By FightBack News – April 16, 2020
New York, NY – As of April 6, the rates of death from COVID-19 are twice as high for Latinos and Black residents of New York City as they are for white residents. According to the Bureau of Communicable Disease Surveillance System, the rate of death from COVID-19 is 22.8 people per 100,000 among the Latino community, 19.8 per 100,000 people among the Black community, and only 10.2 per 100,000 white people. These numbers are based on 63% of confirmed cases in New York City.
This stark divide in death rates is outrageous yet unsurprising. Many factors underlie these numbers, including differences in access to health care among New York’s communities, disparities in funding and resources being distributed among the five boroughs, and – perhaps most significantly – income gaps between oppressed nationality and immigrant communities on the one hand, and their white counterparts on the other.
The fact that Black and Latino people are more likely to die from COVID-19 in New York City than white people are maps onto a history of national oppression that continues today. Over-policing of Black neighborhoods has long been a method of eroding community structures and disempowering African Americans. This over-policing has led to massive rates of incarceration of Black people for low-level offenses and trumped-up charges. Now as a result of COVID-19, the New York City prisons have become a hotbed for infection and spread of the virus, and judges are forcing the prisons to release certain inmates because the health conditions inside the prisons are too poor.
We see the same dynamic occur in immigrant detention facilities: ICE is a tool of terror against immigrant communities and ICE detention facilities have been shown to have COVID-19 amongst the detainee population. On top of this, many Latino and other immigrant families are afraid to seek out proper testing and treatment for COVID-19 due to the fact that ICE has continued its raids on their community even during the quarantine and going to a hospital means risking deportation or immigrant detention.
The underlying systems of national oppression are interwoven with the oppression of the multinational working class under capitalism. The five ZIP codes with the highest rates of COVID-19 infection in New York City, for example, are all located in Queens – one of the most ethnically diverse places in the world, and home to some of New York City’s poorer communities. According to The Intercept, these five ZIP codes have an average income of $26,708. The five ZIP codes with the lowest rates of infection are all located in Manhattan and have an average income of $118,166. The high infection-rate ZIP codes include Jackson Heights, Corona, Cambria Heights, East Elmhurst and Queens Village. In Brooklyn, one of the neighborhoods with the highest rates of infection is Brownsville, a largely immigrant and Black neighborhood with an average per capita income of only $16,499.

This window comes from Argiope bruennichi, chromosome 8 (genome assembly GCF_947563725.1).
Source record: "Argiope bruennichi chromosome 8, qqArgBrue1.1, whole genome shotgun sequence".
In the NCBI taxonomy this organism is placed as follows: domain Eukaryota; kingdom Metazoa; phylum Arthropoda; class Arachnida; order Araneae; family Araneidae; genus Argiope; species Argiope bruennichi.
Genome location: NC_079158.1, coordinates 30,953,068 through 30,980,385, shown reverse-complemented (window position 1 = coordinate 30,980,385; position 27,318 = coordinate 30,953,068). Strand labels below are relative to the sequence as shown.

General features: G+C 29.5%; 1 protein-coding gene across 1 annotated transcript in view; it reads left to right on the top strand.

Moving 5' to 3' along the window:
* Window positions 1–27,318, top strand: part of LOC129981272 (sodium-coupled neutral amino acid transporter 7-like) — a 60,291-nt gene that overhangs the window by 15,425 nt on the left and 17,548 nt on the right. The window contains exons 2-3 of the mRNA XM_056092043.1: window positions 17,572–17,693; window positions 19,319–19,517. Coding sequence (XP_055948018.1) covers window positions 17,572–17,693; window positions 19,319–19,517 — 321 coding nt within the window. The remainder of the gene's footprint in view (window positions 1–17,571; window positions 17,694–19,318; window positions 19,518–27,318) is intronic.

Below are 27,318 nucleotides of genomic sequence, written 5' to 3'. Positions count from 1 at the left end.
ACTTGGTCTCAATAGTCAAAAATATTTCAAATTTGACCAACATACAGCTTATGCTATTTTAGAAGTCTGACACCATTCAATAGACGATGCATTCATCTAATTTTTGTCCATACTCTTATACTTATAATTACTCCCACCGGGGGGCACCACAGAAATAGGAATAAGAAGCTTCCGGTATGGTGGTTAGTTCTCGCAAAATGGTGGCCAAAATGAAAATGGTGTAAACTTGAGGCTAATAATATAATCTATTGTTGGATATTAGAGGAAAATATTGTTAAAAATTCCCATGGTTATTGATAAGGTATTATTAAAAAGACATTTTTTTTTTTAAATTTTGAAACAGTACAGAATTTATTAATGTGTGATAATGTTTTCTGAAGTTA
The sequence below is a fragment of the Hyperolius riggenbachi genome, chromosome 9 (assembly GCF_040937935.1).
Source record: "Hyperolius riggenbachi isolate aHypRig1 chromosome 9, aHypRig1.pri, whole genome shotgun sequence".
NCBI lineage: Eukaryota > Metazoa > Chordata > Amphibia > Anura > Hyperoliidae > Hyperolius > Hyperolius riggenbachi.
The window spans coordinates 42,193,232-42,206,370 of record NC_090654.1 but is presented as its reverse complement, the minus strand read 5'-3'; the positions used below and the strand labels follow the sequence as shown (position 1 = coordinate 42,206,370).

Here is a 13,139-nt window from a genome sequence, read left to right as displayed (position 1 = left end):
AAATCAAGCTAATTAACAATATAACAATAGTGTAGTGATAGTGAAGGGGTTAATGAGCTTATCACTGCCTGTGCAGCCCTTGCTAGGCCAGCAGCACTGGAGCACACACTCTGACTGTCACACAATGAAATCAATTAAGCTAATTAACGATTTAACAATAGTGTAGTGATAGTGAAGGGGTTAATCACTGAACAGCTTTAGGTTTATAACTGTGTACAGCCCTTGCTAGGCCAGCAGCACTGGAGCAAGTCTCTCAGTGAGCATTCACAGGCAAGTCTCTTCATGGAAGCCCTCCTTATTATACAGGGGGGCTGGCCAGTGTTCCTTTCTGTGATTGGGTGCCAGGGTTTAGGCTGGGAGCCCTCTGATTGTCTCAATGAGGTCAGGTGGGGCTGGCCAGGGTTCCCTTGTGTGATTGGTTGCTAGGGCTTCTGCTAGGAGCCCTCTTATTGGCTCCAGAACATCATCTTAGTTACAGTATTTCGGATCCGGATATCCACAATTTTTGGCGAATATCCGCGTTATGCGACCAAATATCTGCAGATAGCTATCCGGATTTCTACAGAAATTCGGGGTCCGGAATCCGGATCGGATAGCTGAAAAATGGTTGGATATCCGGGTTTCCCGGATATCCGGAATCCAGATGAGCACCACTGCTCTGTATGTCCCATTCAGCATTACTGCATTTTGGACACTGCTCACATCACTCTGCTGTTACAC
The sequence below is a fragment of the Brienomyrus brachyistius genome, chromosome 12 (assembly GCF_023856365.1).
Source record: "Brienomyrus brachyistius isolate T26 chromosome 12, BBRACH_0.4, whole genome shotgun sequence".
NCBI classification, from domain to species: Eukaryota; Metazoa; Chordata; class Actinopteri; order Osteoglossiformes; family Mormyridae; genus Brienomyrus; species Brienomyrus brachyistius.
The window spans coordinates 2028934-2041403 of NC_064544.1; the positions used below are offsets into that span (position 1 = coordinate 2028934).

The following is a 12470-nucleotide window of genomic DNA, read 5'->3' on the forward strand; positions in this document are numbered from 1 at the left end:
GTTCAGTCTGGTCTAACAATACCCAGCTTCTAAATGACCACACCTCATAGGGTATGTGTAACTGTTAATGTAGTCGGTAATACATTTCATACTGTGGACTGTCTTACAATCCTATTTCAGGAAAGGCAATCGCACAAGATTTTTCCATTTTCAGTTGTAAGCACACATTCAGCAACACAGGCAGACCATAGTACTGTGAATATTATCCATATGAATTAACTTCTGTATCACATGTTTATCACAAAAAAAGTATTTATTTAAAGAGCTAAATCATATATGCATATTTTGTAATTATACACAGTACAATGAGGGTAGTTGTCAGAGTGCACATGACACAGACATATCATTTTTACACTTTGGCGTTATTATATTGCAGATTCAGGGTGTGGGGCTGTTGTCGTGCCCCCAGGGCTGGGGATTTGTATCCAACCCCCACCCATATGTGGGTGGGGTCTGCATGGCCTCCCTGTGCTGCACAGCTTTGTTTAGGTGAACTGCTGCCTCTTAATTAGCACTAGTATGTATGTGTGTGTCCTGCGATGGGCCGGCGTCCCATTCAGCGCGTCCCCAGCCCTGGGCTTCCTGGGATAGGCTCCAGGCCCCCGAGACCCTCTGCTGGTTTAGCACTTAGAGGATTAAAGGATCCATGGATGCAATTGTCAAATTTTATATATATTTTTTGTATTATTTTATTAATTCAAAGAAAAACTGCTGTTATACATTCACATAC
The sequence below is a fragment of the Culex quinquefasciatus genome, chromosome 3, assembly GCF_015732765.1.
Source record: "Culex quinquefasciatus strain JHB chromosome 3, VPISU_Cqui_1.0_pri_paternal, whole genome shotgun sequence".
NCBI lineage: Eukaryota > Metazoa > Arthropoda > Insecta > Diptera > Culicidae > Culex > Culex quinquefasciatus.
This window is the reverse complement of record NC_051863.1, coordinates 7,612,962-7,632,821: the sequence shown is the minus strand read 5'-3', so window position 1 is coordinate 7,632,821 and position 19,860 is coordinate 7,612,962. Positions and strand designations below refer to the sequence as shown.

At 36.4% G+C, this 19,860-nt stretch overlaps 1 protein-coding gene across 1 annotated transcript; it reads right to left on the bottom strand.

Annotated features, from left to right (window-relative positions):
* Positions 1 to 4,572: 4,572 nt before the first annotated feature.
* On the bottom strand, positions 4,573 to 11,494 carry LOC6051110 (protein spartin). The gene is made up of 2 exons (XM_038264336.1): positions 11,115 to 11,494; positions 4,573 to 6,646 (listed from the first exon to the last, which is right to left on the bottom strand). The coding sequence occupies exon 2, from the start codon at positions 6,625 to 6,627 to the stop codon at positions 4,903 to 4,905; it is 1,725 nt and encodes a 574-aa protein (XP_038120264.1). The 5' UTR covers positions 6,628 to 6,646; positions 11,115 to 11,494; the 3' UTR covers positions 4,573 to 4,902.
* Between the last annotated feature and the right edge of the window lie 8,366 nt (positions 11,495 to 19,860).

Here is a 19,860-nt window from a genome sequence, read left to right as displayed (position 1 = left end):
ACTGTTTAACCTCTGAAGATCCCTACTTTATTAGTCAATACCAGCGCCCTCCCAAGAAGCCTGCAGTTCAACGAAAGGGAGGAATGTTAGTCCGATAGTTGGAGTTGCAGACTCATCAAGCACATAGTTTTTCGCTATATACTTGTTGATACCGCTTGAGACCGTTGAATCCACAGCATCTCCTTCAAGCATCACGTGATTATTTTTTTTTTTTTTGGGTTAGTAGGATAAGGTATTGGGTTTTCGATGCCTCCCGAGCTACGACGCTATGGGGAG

The realities of daily life for workers in New York City often include long commutes, a complete dependency on public transportation and more time spent in cramped and contaminated spaces. Last month, Mayor De Blasio and Governor Cuomo asked New Yorkers to stay off of the subways, buses and trains in order to help avoid infection. This might be a realistic proposition for those wealthier New Yorkers who can afford to live near their work but is simply not plausible for the vast majority of working-class New Yorkers. When you consider that more than 600 transportation workers from the Metropolitan Transit Authority tested positive for COVID-19 as of April 2, this class-based distinction helps us understand the divergent death rates along race and class lines.
Under today’s economic system, lower average incomes in a community almost always mean less access to public health resources and healthcare, worse local hospital conditions and less freedom to stay home and follow public health recommendations. This was all true before COVID-19 began and is partly to blame for the death rates. That economic reality is compounded by a system of national oppression against African American, Latino and other oppressed nationality communities that leaves them extremely vulnerable to health crises like this one – from over-policing and over-crowding of prisons in New York City to the terrorizing of immigrant communities by ICE that keeps sick people from seeking out testing and treatment. COVID-19 has shone a harsh light on the underlying class and national oppression New York City. Fighting to change those conditions is the only genuine way to prevent these kinds of public health crises in our communities in the future.